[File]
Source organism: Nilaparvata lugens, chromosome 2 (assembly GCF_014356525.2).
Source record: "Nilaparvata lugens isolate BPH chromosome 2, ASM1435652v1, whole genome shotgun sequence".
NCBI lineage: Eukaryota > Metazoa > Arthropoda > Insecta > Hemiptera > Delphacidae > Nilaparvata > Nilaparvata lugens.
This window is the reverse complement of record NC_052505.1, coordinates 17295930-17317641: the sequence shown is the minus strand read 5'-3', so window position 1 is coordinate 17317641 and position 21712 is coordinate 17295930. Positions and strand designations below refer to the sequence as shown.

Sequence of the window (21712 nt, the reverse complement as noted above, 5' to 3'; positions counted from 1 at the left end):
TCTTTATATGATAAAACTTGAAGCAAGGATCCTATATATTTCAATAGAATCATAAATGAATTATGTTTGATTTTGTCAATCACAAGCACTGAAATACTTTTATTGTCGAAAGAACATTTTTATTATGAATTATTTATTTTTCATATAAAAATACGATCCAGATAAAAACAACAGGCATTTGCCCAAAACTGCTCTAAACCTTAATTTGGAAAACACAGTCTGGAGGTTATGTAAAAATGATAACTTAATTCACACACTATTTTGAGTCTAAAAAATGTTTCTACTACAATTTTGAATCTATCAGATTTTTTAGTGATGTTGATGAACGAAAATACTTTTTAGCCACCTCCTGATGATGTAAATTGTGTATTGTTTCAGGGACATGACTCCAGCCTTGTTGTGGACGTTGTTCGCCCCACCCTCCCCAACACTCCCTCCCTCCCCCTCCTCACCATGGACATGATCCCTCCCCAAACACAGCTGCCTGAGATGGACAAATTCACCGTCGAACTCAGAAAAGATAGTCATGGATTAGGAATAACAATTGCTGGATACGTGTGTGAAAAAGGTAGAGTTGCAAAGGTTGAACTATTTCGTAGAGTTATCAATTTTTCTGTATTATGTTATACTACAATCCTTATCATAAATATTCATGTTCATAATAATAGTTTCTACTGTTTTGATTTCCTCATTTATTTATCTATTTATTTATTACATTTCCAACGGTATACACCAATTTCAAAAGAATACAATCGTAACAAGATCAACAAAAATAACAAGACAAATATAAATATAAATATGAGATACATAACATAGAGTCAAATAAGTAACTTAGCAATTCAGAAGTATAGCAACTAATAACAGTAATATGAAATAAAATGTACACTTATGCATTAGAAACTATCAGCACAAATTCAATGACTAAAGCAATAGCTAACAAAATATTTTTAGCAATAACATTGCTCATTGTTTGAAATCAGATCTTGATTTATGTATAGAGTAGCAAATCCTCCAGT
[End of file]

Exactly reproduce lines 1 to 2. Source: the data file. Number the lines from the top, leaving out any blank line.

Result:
Source organism: Nilaparvata lugens, chromosome 2 (assembly GCF_014356525.2).
Source record: "Nilaparvata lugens isolate BPH chromosome 2, ASM1435652v1, whole genome shotgun sequence".